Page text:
You are looking at  1-2 of 2 results  for:

  • South/Southeast Asian Art x
  • Twentieth-Century Art x
Clear All



Walter Smith

Town and temple site in West Bengal, India, about 80 km north of Calcutta. Located on the banks of the Bhagirathi River, it was once an important port and commercial centre, but by the late 19th century its importance had declined owing to the silting up of the river and the opening of the East Indian Railway. It is now best known for several temples built during the 18th and 19th centuries by wealthy landowners, merchants and officers of local governors. Many are dated by inscription. Built of brick, they are decorated with dense arrangements of terracotta reliefs depicting scenes from the Rāmāya ṇa, the Krishna legend and scenes of everyday life, including figures in European dress. A variety of temple types are seen; the most common have squat, curvilinear superstructures, sometimes double-storey, or upper levels consisting of several towers (see Indian subcontinent §III 7., (ii), (d)). The Lalji Temple (...



M. E. Heston

[Skt Kōḷamba; Malayalam Kollam]

Port and capital of Quilon District in Kerala, south-west India. The Kollam Era, established in ad 825, was the ancient chronological system of the Malayalam region; as it is named after the city, its inception may reflect the date of the foundation of Kollam. While some scholars believe it was an important port even before the 9th century, epigraphy suggests the city attained prominence only after the Chera or Kulashekhara dynasty of Mahodayapuram (c. 800–1124) made Kollam the headquarters of their southernmost district, Venadu. The city subsequently became the capital of the independent Venadu dynasty after the disintegration of the Kulashekhara empire in the 12th century.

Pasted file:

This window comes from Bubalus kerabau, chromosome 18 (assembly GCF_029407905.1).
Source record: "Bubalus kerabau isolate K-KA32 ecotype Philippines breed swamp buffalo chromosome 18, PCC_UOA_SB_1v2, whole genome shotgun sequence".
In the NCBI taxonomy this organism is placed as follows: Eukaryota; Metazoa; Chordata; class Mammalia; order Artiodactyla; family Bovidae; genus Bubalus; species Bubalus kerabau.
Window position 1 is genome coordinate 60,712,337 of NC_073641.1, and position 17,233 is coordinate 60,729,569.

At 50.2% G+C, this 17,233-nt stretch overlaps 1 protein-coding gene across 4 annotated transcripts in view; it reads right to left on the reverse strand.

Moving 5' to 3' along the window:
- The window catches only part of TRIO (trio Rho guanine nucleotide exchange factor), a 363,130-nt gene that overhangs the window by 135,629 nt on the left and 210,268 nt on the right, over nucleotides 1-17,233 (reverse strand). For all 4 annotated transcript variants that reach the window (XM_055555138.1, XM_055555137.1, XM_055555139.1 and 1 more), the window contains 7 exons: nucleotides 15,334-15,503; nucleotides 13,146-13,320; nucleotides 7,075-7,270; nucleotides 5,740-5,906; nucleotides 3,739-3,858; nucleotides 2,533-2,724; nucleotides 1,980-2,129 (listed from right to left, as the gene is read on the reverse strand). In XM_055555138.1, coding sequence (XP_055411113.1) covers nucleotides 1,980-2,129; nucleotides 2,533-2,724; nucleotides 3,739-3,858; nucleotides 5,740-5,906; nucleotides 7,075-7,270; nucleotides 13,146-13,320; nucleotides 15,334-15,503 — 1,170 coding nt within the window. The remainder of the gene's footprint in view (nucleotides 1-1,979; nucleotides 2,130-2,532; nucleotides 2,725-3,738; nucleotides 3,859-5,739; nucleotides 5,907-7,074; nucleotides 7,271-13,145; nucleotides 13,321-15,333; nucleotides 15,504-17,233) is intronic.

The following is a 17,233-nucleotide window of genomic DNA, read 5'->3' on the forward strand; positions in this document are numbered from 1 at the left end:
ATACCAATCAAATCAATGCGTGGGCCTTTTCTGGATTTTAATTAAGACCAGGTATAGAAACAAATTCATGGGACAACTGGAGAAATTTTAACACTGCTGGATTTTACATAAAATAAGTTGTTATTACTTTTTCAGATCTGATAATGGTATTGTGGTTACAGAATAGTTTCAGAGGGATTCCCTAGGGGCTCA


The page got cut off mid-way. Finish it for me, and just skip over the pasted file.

In the earliest copperplate documents issued from Kollam in 849, a governor granted the Syrian Christian community privileges to build the church of Tarisa, indicating the importance of this community in the commercial growth of Quilon (the church has not survived). Inscriptions of the 10th and 12th centuries refer to the Panamkavil Palace of the local ruler, but no traces of this monument have been found. Although an inscription of ...